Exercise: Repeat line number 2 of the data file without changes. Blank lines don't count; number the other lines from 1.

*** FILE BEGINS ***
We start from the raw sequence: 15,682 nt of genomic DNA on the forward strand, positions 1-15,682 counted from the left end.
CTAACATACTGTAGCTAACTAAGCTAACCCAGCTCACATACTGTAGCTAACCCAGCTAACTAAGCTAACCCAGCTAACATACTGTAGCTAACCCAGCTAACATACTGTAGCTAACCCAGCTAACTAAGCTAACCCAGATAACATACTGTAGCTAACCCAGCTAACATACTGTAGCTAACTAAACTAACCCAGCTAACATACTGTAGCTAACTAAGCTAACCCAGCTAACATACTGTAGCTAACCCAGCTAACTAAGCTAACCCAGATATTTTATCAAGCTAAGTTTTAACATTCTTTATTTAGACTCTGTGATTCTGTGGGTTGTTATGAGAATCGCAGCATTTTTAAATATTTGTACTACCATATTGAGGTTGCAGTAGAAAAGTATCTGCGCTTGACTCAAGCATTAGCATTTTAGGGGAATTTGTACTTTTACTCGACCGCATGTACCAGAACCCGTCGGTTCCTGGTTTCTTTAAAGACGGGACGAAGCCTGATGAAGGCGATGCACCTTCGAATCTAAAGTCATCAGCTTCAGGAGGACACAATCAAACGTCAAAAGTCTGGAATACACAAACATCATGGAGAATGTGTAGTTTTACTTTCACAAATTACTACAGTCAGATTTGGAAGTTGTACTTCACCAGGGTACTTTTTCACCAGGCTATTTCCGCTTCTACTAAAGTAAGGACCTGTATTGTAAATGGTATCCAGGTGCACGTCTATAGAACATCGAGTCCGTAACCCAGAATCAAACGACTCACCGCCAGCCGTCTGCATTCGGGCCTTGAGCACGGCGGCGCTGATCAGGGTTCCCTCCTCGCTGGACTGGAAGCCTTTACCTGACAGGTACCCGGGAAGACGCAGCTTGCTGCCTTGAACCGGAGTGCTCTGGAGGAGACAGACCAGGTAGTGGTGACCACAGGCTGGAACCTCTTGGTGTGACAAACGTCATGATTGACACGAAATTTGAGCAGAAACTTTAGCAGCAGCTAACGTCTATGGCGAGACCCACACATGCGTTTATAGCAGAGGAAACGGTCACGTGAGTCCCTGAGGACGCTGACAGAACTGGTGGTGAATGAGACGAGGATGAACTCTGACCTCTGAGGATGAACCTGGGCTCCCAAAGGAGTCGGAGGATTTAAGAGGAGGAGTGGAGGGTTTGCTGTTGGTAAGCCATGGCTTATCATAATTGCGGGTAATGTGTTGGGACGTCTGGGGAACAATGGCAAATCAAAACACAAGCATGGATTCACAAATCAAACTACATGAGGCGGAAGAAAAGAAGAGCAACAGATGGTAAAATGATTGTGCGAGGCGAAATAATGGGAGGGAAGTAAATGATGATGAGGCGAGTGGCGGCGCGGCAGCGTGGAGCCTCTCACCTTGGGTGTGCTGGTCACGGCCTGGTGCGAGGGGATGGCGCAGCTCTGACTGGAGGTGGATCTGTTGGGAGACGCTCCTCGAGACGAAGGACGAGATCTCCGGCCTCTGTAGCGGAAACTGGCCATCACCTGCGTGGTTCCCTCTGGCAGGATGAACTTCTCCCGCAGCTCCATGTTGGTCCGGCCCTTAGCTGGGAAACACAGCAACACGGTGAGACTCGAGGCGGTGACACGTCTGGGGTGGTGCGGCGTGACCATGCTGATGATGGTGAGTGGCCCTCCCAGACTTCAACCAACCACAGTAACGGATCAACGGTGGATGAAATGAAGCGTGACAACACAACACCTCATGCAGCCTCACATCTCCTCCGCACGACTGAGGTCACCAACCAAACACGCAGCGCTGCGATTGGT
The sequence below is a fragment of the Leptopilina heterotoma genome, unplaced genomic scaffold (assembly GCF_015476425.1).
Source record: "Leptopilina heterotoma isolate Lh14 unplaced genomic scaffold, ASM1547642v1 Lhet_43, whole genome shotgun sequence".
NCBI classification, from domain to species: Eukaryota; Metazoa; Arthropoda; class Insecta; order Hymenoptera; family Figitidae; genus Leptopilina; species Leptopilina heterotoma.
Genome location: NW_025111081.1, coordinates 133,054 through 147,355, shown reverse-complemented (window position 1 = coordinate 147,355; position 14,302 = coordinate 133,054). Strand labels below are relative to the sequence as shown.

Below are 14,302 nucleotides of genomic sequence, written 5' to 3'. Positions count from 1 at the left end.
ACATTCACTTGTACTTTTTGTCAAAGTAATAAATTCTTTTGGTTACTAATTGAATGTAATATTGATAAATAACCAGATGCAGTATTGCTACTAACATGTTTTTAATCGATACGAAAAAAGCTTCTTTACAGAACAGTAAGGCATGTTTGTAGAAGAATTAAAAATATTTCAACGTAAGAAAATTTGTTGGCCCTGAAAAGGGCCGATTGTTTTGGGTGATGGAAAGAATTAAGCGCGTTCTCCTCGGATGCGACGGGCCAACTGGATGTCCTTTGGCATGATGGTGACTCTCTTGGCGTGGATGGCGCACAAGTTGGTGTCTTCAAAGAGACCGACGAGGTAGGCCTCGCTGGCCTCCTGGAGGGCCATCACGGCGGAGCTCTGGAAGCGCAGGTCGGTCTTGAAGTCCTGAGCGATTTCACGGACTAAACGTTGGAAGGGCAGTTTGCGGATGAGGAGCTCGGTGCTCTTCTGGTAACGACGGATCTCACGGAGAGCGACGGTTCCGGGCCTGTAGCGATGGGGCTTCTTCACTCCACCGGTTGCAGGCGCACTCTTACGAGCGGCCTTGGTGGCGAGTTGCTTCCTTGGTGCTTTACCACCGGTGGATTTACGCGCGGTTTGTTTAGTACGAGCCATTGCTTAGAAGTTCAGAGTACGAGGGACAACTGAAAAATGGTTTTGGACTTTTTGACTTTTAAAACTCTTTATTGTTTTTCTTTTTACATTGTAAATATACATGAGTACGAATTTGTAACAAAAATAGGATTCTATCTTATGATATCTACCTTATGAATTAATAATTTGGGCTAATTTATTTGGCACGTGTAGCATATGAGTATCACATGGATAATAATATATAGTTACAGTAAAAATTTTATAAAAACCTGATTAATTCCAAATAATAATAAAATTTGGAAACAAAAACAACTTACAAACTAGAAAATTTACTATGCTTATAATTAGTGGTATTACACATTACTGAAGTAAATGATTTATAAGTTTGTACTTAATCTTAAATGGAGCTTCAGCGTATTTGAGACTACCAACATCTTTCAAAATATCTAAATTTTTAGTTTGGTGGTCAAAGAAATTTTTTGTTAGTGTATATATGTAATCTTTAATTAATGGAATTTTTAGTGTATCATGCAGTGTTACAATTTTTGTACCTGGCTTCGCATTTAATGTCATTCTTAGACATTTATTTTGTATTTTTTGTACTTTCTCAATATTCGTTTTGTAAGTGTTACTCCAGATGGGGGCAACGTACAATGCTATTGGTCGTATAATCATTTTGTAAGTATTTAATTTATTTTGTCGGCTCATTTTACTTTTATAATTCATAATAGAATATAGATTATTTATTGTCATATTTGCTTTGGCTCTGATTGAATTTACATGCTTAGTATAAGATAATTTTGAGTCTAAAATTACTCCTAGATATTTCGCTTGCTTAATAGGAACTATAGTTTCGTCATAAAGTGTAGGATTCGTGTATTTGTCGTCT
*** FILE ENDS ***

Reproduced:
CTAACATACTGTAGCTAACTAAGCTAACCCAGCTCACATACTGTAGCTAACCCAGCTAACTAAGCTAACCCAGCTAACATACTGTAGCTAACCCAGCTAACATACTGTAGCTAACCCAGCTAACTAAGCTAACCCAGATAACATACTGTAGCTAACCCAGCTAACATACTGTAGCTAACTAAACTAACCCAGCTAACATACTGTAGCTAACTAAGCTAACCCAGCTAACATACTGTAGCTAACCCAGCTAACTAAGCTAACCCAGATATTTTATCAAGCTAAGTTTTAACATTCTTTATTTAGACTCTGTGATTCTGTGGGTTGTTATGAGAATCGCAGCATTTTTAAATATTTGTACTACCATATTGAGGTTGCAGTAGAAAAGTATCTGCGCTTGACTCAAGCATTAGCATTTTAGGGGAATTTGTACTTTTACTCGACCGCATGTACCAGAACCCGTCGGTTCCTGGTTTCTTTAAAGACGGGACGAAGCCTGATGAAGGCGATGCACCTTCGAATCTAAAGTCATCAGCTTCAGGAGGACACAATCAAACGTCAAAAGTCTGGAATACACAAACATCATGGAGAATGTGTAGTTTTACTTTCACAAATTACTACAGTCAGATTTGGAAGTTGTACTTCACCAGGGTACTTTTTCACCAGGCTATTTCCGCTTCTACTAAAGTAAGGACCTGTATTGTAAATGGTATCCAGGTGCACGTCTATAGAACATCGAGTCCGTAACCCAGAATCAAACGACTCACCGCCAGCCGTCTGCATTCGGGCCTTGAGCACGGCGGCGCTGATCAGGGTTCCCTCCTCGCTGGACTGGAAGCCTTTACCTGACAGGTACCCGGGAAGACGCAGCTTGCTGCCTTGAACCGGAGTGCTCTGGAGGAGACAGACCAGGTAGTGGTGACCACAGGCTGGAACCTCTTGGTGTGACAAACGTCATGATTGACACGAAATTTGAGCAGAAACTTTAGCAGCAGCTAACGTCTATGGCGAGACCCACACATGCGTTTATAGCAGAGGAAACGGTCACGTGAGTCCCTGAGGACGCTGACAGAACTGGTGGTGAATGAGACGAGGATGAACTCTGACCTCTGAGGATGAACCTGGGCTCCCAAAGGAGTCGGAGGATTTAAGAGGAGGAGTGGAGGGTTTGCTGTTGGTAAGCCATGGCTTATCATAATTGCGGGTAATGTGTTGGGACGTCTGGGGAACAATGGCAAATCAAAACACAAGCATGGATTCACAAATCAAACTACATGAGGCGGAAGAAAAGAAGAGCAACAGATGGTAAAATGATTGTGCGAGGCGAAATAATGGGAGGGAAGTAAATGATGATGAGGCGAGTGGCGGCGCGGCAGCGTGGAGCCTCTCACCTTGGGTGTGCTGGTCACGGCCTGGTGCGAGGGGATGGCGCAGCTCTGACTGGAGGTGGATCTGTTGGGAGACGCTCCTCGAGACGAAGGACGAGATCTCCGGCCTCTGTAGCGGAAACTGGCCATCACCTGCGTGGTTCCCTCTGGCAGGATGAACTTCTCCCGCAGCTCCATGTTGGTCCGGCCCTTAGCTGGGAAACACAGCAACACGGTGAGACTCGAGGCGGTGACACGTCTGGGGTGGTGCGGCGTGACCATGCTGATGATGGTGAGTGGCCCTCCCAGACTTCAACCAACCACAGTAACGGATCAACGGTGGATGAAATGAAGCGTGACAACACAACACCTCATGCAGCCTCACATCTCCTCCGCACGACTGAGGTCACCAACCAAACACGCAGCGCTGCGATTGGT